Book Image

Network Automation Cookbook

By : Karim Okasha
Book Image

Network Automation Cookbook

By: Karim Okasha

Overview of this book

Network Automation Cookbook is designed to help system administrators, network engineers, and infrastructure automation engineers to centrally manage switches, routers, and other devices in their organization's network. This book will help you gain hands-on experience in automating enterprise networks and take you through core network automation techniques using the latest version of Ansible and Python. With the help of practical recipes, you'll learn how to build a network infrastructure that can be easily managed and updated as it scales through a large number of devices. You'll also cover topics related to security automation and get to grips with essential techniques to maintain network robustness. As you make progress, the book will show you how to automate networks on public cloud providers such as AWS, Google Cloud Platform, and Azure. Finally, you will get up and running with Ansible 2.9 and discover troubleshooting techniques and network automation best practices. By the end of this book, you'll be able to use Ansible to automate modern network devices and integrate third-party tools such as NAPALM, NetBox, and Batfish easily to build robust network automation solutions.
Table of Contents (15 chapters)

Configuring basic system information

In this recipe, we will outline how we can configure basic system parameters on Cisco IOS devices, such as setting the hostname, DNS server, and NTP servers. Following the network setup that we outlined at the start of this chapter, we will configure the following information on all the Cisco IOS devices:

  • DNS servers and
  • NTP server

Getting ready

An Ansible inventory file must be present, as well as the configuration for Ansible to connect to the Cisco IOS devices via SSH.

How to do it...

  1. To the group_vars/network.yml file, add the following system parameters:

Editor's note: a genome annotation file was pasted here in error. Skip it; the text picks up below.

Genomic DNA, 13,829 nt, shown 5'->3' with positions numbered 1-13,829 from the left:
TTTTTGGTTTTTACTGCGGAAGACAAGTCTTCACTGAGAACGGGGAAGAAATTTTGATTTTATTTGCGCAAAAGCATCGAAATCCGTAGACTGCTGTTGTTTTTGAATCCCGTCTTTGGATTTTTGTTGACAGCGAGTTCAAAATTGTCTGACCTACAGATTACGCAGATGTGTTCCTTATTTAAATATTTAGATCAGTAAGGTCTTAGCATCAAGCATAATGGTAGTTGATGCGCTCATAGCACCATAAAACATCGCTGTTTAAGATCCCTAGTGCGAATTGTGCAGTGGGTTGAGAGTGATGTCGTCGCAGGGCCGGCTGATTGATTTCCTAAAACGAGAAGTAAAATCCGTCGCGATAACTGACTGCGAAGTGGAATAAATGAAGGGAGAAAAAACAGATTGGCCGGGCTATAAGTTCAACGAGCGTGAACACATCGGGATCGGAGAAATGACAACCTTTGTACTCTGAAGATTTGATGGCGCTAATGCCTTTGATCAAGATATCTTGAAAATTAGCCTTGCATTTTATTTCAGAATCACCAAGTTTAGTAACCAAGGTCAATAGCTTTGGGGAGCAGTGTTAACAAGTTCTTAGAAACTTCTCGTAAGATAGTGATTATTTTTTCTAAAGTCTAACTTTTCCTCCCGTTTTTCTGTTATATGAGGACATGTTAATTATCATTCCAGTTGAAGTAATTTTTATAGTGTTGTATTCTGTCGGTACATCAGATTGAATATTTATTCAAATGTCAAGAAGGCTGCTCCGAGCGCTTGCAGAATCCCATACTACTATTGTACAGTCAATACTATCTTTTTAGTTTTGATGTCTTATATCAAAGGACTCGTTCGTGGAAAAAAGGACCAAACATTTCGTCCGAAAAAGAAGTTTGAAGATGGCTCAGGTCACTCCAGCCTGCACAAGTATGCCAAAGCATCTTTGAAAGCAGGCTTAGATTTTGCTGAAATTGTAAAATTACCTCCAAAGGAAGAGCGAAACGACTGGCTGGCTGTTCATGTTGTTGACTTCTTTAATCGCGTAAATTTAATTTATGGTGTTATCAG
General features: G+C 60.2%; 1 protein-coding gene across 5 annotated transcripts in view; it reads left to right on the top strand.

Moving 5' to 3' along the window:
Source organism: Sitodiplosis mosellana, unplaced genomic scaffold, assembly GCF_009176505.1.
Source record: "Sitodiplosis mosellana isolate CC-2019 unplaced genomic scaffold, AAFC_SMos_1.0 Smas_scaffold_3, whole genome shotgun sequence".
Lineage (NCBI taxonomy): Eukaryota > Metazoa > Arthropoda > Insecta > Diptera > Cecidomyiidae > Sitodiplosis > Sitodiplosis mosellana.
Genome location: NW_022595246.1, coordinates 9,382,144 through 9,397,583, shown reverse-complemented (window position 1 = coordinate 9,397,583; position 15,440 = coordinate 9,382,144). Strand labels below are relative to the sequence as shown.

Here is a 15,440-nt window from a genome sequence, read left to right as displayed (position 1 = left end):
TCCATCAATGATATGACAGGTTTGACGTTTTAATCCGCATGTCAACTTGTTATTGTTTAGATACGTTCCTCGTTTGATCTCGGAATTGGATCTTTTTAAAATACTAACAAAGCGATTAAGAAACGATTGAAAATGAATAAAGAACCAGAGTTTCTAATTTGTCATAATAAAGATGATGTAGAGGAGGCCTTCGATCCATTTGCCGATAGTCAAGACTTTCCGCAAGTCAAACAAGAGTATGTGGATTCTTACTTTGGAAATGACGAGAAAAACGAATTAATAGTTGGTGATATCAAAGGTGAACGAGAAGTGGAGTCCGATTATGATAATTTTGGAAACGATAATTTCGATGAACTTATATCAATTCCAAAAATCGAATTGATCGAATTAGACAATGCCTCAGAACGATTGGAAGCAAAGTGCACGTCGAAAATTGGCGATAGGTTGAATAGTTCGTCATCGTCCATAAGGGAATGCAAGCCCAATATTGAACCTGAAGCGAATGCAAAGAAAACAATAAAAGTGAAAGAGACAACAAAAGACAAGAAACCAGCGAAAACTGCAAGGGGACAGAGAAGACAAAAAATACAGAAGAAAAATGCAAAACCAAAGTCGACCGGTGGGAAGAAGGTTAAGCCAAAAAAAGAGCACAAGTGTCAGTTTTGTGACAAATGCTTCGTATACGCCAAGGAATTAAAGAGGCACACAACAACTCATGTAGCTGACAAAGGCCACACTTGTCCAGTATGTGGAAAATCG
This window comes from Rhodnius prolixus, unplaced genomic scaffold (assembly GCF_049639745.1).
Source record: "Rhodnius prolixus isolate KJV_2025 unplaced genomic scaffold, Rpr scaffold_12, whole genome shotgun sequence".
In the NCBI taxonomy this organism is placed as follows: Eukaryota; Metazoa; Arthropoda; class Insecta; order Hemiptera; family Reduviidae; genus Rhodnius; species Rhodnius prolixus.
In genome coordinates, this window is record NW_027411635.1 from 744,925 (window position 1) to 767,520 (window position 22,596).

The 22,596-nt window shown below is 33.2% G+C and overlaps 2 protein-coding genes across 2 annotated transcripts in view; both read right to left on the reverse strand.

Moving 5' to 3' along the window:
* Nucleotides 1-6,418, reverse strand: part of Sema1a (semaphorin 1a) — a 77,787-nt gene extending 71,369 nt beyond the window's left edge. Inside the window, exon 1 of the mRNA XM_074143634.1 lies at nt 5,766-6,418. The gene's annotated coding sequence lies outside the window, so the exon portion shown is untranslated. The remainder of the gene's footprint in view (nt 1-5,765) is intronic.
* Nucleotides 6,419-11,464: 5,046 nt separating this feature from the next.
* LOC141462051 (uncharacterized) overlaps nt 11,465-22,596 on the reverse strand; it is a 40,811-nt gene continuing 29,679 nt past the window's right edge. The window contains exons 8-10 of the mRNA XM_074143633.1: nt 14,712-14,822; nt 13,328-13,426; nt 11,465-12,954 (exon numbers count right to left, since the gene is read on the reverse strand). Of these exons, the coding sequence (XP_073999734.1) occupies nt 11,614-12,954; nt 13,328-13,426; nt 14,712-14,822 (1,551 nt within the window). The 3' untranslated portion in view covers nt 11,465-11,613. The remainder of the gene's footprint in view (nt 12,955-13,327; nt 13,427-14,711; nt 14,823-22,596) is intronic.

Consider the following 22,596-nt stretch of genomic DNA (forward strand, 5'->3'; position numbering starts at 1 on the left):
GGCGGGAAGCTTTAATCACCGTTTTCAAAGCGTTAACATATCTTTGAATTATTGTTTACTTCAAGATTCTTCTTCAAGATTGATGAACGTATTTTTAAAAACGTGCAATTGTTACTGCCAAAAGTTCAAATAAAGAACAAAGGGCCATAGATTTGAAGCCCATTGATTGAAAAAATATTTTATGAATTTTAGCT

$ cat group_vars/network.yml
<-- Output Trimmed for brevity ------>
  1. Create a new playbook called pb_build_network.yml with the following information:
$ cat pb_build_network.yml
- name: "PLAY 1: Configure All Lan Switches"
hosts: lan
tags: lan
- name: "Configure Hostname and Domain Name"
hostname: "{{ inventory_hostname }}"
domain_name: "{{ domain_name }}"
lookup_enabled: no
name_servers: "{{ name_servers }}"
- name: "Configure NTP"
server: "{{ ntp_server }}"
logging: true
state: present

How it works...

In the network.yml file, we define the name_servers variable as a list of DNS servers, and we also define the ntp_servers variable, which defines the NTP servers that we want to configure on the IOS devices. Defining these parameters in the network.yml file applies these variables to all the devices within the network group.

We create a playbook and the first play targets all the hosts in the lan group (this includes both access and core devices) and, within this play, we reference two tasks:

  • ios_system: This sets the hostname and the DNS servers on the devices.
  • ios_ntp: This configures the NTP on the IOS devices and enables logging for NTP events.

Both these modules are declarative Ansible modules in which we just identify the state pertaining to our infrastructure. Ansible converts this declaration into the necessary IOS commands. The modules retrieve the configuration of the devices and compare the current state with our intended state (to have DNS and NTP configured on them) and then, if the current state does not correspond to the intended state defined by these modules, Ansible will apply the needed configuration to the devices.

When we run these tasks on all the LAN devices, the following configuration is pushed to the devices:

ip name-server
no ip domain lookup
ip domain name
ntp logging
ntp server

See also...